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Sir John Cowperthwaite (1915-2006)

Which British individual has done the most good for the world during the last half century or more since the Second World War? I nominate Sir John Cowperthwaite, Financial Secretary of Hong Kong from 1961 to 1971, who died last Saturday.

By applying laissez faire ideology to Hong Kong with greater inflexibility than anyone else was at that time even attempting, anywhere, he became, in Patrick Crozier’s words, the father of Hong Kong’s economic boom.

And that, if you think about it, makes Cowperthwaite the grandfather of the Chinese economic boom.

Without the shining example of Hong Kong, and the economically benign influence that Hong Kong has for a long time now had on nearby places still governed by Beijing, who knows what economic – and political – state China would be in now?

Cowperthwaite was criticised during his time in office for not taxing the people of Hong Kong more, and for ignoring, in particular, education. But has there ever been a more stupendous exercise in business education and everything-else-you-can-think-of education than Hong Kong? Hong Kong has been a University of How To Do It for millions upon millions of Chinese, Chinese who are now struggling to turn China itself from a suicidal and murderous world threat into a creative contributor to the world. The productive and trading templates now being followed in China were mostly devised in Hong Kong, and Hong Kong still provides a huge connection between China and the rest of the world.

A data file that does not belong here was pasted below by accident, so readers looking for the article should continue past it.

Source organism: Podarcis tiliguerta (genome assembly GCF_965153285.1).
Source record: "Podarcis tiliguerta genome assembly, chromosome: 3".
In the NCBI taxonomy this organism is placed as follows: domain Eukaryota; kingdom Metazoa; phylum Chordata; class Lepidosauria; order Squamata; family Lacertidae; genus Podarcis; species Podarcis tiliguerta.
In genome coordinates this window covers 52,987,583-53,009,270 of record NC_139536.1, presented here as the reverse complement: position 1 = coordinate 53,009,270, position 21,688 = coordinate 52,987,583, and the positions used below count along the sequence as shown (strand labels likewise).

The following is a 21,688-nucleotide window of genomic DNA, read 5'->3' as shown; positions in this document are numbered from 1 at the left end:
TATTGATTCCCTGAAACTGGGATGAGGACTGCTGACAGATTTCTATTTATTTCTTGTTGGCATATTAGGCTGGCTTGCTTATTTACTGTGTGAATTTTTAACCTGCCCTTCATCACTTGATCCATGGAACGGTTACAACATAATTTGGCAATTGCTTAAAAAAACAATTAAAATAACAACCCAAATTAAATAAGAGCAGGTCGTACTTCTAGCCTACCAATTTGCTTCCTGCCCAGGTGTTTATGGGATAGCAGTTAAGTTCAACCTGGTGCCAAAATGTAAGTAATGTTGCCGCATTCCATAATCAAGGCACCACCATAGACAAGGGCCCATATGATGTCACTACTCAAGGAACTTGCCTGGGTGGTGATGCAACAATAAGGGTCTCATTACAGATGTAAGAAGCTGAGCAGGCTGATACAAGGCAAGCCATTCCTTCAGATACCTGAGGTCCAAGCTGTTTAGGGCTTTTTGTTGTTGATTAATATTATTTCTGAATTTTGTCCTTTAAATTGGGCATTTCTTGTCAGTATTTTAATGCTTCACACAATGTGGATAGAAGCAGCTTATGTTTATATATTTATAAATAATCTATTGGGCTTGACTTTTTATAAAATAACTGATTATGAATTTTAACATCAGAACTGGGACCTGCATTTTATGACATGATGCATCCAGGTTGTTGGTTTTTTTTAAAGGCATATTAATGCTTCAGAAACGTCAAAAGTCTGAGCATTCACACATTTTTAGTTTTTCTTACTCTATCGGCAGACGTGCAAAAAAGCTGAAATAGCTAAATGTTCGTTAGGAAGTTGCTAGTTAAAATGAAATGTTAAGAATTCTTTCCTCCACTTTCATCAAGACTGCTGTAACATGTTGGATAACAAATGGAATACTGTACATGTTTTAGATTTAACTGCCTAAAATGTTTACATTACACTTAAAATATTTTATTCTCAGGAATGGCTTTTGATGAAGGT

So, there is at least a decent chance that China will emerge onto the world stage not as a belligerent superpower in the Soviet mold, but as a creative superpower more like nineteenth century Britain or nineteenth century USA.

Of course China still faces severe problems, as has been well explained here. It could all, and quite soon, go horribly wrong. China’s creatively earned wealth and strength might yet – following some kind of economic melt-down – be cashed in to pay for the means to make only mischief on a huge scale.

But China’s economic strength is not a total illusion, any more (well, maybe a bit more) than the USA’s economic strength was wholly illusory in the late 1920s. (The worry about that comparison being that the USA proved that it could be the engine of world economic growth only after a huge depression and a huge world war.) And if, in a hundred years time, historians are able to look back on a century of (mostly) Chinese creativity and progress rather than of Chinese chaos and ghastliness, Sir John Cowperthwaite will arguably deserve more credit for that happy outcome than any other single individual.

The nightmare always was that the Chinese people would feel that they had to fight and to destroy to get the world’s respect. Cowperthwaite’s Hong Kong showed the Chinese people that they were capable of unleashing a better and more creative way to be respected, a way that the whole world is already benefiting from.

Patrick Crozier, to whom thanks for the link, picks out this particularly choice quote from the Telegraph obituary of the great man:

As for the paucity of economic statistics for the colony, Cowperthwaite explained that he resisted requests to provide any, lest they be used as ammunition by those who wanted more government intervention.

The state is not your friend. The less it knows, the better.

22 comments to Sir John Cowperthwaite (1915-2006)

  • A good nomination. James Bartholomew, of course, writes extensively on Cowperthwaite in his book on the Welfare State. But then you knew that already.’